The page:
Mardi Gras in Montana?

The moment I walked into the art museum I had a hunch it would be a tough competition. Up to then, I thought we had it in the bag.

 

Hardly anyone was there except for the hosts and caterers. A masked woman greeted us and also handed us some Mardi Gras beads. As I placed them around my neck, I felt like I had landed in Hawaii and Don Ho had given me a lei to help me get into the mood of the party.

 

I glanced around the rooms of framed art. A woman in a corner at a wine station waited for guests to arrive in order to start selling vino. In another room, a costumed face-painter sat at a table waiting for parents with kiddos to come.

 

After being told where the food and spirits were and how much they cost, we milled around the upstairs and downstairs of the museum looking at paintings and discussing the artists work.

 

As we did, more party-goers began to arrive. Dracula and his bride entered and also Spiderman. No worries, I thought, those are Halloween costumes. When I saw the women with the shiny dresses and elaborate feathered masks walk into the basement, I got discouraged.

 

Had they gone to a mask making class? Did they have sequined dresses hanging around their closets? I had never been to a Montana affair where the guests attire was anything but supremely laid back. Even wedding guests wear blue jeans! I hadn’t anticipated anyone would wear fancy costumes.

 

We eventually made it to the back room where the New Orleans style food and Hurricanes were being sold.

 

I asked David if he wanted a muffaletta and he gave me that – mmm, I don’t think so – look. Not that he is unfamiliar with muffalettas, he loves them, he just doesn’t trust Montanans to know how to make them. This is where the caterer piped up and held a plate towards me and said something like, “Here, you can try one for free.”

 

Oh my gosh, I became the food critic from hell as I examined and tasted her sandwich and told her that her muffaletta was not authentic. “Cucumbers do not belong on a muffaletta,” I said.

 

She was gracious and handed me a bowl of jambalaya – lagniappe style. After comparing the taste palates of New Orleanians and Montanans, my family and I moved on and found a place to sit and observe.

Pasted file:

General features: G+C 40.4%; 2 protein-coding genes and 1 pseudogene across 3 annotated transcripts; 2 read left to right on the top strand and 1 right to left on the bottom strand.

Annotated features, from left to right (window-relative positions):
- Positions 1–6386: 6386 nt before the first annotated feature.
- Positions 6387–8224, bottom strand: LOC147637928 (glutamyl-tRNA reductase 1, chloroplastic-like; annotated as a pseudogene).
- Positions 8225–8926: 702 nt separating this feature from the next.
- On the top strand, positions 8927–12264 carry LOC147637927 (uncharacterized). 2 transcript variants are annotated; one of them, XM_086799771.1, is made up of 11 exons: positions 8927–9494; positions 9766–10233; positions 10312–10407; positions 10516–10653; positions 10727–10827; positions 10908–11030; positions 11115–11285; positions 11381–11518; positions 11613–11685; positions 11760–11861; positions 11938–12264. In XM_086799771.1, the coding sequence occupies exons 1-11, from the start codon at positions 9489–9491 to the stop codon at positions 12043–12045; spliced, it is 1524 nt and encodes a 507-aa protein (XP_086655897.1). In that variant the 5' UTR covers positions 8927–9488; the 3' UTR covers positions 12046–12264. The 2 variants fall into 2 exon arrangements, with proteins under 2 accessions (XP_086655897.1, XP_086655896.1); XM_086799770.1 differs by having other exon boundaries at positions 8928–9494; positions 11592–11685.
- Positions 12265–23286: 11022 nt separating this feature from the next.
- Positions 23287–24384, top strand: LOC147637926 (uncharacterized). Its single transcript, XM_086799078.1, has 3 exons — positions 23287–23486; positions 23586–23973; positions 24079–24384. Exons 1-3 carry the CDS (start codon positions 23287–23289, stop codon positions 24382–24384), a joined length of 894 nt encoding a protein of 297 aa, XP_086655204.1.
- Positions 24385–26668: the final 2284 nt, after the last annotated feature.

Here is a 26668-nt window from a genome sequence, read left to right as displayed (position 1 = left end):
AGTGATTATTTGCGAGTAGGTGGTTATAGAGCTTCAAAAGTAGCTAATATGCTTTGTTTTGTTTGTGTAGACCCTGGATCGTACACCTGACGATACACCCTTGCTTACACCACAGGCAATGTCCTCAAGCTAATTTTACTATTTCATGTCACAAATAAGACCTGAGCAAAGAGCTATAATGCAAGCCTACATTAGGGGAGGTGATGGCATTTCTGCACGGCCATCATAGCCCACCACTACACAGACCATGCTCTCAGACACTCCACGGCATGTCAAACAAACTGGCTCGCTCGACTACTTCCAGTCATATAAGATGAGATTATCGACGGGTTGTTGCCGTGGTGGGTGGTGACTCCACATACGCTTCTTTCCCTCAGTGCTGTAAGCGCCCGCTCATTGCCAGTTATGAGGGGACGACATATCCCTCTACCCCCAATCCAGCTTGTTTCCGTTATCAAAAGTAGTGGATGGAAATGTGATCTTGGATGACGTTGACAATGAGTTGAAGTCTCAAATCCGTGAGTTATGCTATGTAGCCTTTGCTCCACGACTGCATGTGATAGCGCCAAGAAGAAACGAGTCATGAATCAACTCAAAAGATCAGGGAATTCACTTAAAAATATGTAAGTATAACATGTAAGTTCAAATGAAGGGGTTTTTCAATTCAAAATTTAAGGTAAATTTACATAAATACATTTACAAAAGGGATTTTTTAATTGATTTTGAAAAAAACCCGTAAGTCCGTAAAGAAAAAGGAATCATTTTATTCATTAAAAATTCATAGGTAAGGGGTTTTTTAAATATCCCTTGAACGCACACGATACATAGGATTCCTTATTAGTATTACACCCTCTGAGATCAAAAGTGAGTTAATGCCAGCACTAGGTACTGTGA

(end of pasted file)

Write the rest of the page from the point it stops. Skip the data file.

As we sat and watched, David and I shared our first Hurricane. Yep, a gal like me and well over 21 had her first taste of the alcoholic beverage that Pat O Brian’s is famous for. Too bad it was in a plastic Dixie cup and not the signature glass.

 

The two hour wait for the costume contest finally came. All were told to gather in the face painting room and that the contestants should line up against the wall.

 

Mallory and Eileen in front of the painting.

 

Would our efforts of searching dresser drawers, closets, and basement for a 1970’s prom dress, floppy hat, and genuine Japanese robe pay off? Hopefully.

 

I really wanted one of my girls to get the 100.00 cash prize. We had driven all over town looking for white clown make-up – almost everyone told us it’s only stocked at Halloween – (we found it a JoAnn’s). With all of that effort, how could we lose?

 

So what if those other gals had snazzy costumes. We are from New Orleans. It is in our blood. We know how to throw together a costume in no time and do it on a shoestring.

 

I told Mallory and Eileen to look as though they wanted to win.

 

A masked woman picked up the microphone and explained how difficult it was to choose a winner. All were so good she said. She began pointing out winners and calling out names. One by one, the winners took center stage, pranced around, and posed for the cameras.

 

The prizes went to the middle-aged women with fish nets, sequins, and feathers.

 

It was time to go home. I felt like a sore loser.

 

As I said, I had a sinking feeling the moment we walked in the door.

 


Marlene

 

 

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